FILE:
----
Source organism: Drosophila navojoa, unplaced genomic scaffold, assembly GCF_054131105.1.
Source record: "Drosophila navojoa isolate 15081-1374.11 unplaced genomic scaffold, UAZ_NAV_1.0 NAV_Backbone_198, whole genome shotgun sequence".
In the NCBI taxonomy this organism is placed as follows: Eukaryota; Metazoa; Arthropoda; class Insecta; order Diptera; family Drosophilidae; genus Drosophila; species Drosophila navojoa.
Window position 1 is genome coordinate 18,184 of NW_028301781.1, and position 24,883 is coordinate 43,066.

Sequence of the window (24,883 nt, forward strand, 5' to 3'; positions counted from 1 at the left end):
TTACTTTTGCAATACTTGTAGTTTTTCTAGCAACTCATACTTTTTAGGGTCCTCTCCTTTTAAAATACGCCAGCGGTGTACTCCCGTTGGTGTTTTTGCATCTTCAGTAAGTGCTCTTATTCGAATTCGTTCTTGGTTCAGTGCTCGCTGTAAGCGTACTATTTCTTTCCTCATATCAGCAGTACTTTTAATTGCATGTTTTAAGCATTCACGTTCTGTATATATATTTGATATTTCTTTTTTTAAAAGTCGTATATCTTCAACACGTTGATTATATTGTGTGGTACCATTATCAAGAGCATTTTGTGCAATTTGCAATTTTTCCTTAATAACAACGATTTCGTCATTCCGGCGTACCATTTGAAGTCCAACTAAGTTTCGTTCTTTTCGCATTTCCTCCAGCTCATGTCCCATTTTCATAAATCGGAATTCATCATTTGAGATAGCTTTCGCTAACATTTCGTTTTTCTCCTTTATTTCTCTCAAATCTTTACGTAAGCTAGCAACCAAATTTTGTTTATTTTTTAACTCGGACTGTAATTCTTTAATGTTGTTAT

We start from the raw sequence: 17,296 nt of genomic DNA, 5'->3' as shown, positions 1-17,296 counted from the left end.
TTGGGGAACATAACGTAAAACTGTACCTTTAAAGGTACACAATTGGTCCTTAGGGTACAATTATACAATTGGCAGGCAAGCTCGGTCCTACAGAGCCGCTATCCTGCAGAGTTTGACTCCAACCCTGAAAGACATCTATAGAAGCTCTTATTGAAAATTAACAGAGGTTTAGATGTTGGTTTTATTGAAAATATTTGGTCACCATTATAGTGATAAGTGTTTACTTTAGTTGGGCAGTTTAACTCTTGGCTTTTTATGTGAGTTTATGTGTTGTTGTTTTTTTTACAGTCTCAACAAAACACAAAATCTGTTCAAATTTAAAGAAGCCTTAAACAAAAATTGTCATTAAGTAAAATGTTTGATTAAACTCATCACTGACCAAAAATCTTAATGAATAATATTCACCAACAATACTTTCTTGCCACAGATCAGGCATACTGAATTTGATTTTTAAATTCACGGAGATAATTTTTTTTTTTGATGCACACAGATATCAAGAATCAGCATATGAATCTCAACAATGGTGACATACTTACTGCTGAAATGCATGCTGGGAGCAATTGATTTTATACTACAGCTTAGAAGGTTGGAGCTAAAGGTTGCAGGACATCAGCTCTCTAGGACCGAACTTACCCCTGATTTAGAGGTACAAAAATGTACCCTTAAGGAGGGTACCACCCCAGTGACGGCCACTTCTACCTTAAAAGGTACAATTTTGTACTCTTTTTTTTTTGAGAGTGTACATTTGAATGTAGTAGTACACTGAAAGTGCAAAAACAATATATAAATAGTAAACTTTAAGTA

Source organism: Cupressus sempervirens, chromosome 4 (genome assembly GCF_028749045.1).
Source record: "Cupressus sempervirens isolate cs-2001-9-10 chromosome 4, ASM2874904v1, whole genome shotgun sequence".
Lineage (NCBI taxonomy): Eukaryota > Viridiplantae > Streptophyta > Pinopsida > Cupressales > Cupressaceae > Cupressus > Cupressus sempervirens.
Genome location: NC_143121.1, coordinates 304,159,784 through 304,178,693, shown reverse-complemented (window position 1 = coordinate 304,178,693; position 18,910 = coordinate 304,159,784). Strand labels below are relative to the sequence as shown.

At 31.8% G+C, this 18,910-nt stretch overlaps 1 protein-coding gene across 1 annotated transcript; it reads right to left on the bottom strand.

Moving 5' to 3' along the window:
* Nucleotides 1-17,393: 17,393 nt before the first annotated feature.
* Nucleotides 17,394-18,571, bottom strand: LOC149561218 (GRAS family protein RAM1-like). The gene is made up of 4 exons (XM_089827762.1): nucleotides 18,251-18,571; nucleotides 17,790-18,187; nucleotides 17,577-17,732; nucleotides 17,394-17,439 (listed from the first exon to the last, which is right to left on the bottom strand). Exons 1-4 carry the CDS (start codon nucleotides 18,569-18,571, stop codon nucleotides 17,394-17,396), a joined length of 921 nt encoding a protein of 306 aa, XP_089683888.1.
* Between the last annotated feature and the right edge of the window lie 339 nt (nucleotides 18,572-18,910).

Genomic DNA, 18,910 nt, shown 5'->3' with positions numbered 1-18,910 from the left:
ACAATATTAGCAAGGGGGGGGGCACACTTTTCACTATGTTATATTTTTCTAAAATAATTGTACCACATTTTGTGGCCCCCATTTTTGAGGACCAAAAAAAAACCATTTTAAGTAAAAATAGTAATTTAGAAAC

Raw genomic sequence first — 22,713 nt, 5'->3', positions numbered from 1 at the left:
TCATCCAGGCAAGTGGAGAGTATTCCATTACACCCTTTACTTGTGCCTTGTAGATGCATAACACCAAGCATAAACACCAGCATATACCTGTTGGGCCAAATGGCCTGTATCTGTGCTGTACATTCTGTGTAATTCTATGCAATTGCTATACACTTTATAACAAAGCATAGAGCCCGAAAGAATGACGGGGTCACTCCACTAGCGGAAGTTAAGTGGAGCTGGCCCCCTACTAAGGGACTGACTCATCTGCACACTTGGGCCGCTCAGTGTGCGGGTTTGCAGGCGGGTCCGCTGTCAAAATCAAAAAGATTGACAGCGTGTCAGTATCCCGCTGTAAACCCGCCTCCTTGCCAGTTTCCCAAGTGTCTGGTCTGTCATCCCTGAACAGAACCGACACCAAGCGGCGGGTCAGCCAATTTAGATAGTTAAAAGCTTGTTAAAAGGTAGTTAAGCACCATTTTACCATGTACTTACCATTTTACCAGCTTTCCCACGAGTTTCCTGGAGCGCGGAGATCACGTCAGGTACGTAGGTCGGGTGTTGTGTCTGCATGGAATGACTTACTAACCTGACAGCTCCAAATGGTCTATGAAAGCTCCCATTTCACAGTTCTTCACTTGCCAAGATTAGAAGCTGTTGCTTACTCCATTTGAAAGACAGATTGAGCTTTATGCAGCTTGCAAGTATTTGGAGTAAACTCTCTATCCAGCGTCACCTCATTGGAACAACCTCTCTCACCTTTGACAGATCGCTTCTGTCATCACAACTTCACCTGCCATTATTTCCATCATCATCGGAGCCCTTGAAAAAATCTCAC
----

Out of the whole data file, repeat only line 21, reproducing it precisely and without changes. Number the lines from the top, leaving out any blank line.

TCATCCAGGCAAGTGGAGAGTATTCCATTACACCCTTTACTTGTGCCTTGTAGATGCATAACACCAAGCATAAACACCAGCATATACCTGTTGGGCCAAATGGCCTGTATCTGTGCTGTACATTCTGTGTAATTCTATGCAATTGCTATACACTTTATAACAAAGCATAGAGCCCGAAAGAATGACGGGGTCACTCCACTAGCGGAAGTTAAGTGGAGCTGGCCCCCTACTAAGGGACTGACTCATCTGCACACTTGGGCCGCTCAGTGTGCGGGTTTGCAGGCGGGTCCGCTGTCAAAATCAAAAAGATTGACAGCGTGTCAGTATCCCGCTGTAAACCCGCCTCCTTGCCAGTTTCCCAAGTGTCTGGTCTGTCATCCCTGAACAGAACCGACACCAAGCGGCGGGTCAGCCAATTTAGATAGTTAAAAGCTTGTTAAAAGGTAGTTAAGCACCATTTTACCATGTACTTACCATTTTACCAGCTTTCCCACGAGTTTCCTGGAGCGCGGAGATCACGTCAGGTACGTAGGTCGGGTGTTGTGTCTGCATGGAATGACTTACTAACCTGACAGCTCCAAATGGTCTATGAAAGCTCCCATTTCACAGTTCTTCACTTGCCAAGATTAGAAGCTGTTGCTTACTCCATTTGAAAGACAGATTGAGCTTTATGCAGCTTGCAAGTATTTGGAGTAAACTCTCTATCCAGCGTCACCTCATTGGAACAACCTCTCTCACCTTTGACAGATCGCTTCTGTCATCACAACTTCACCTGCCATTATTTCCATCATCATCGGAGCCCTTGAAAAAATCTCAC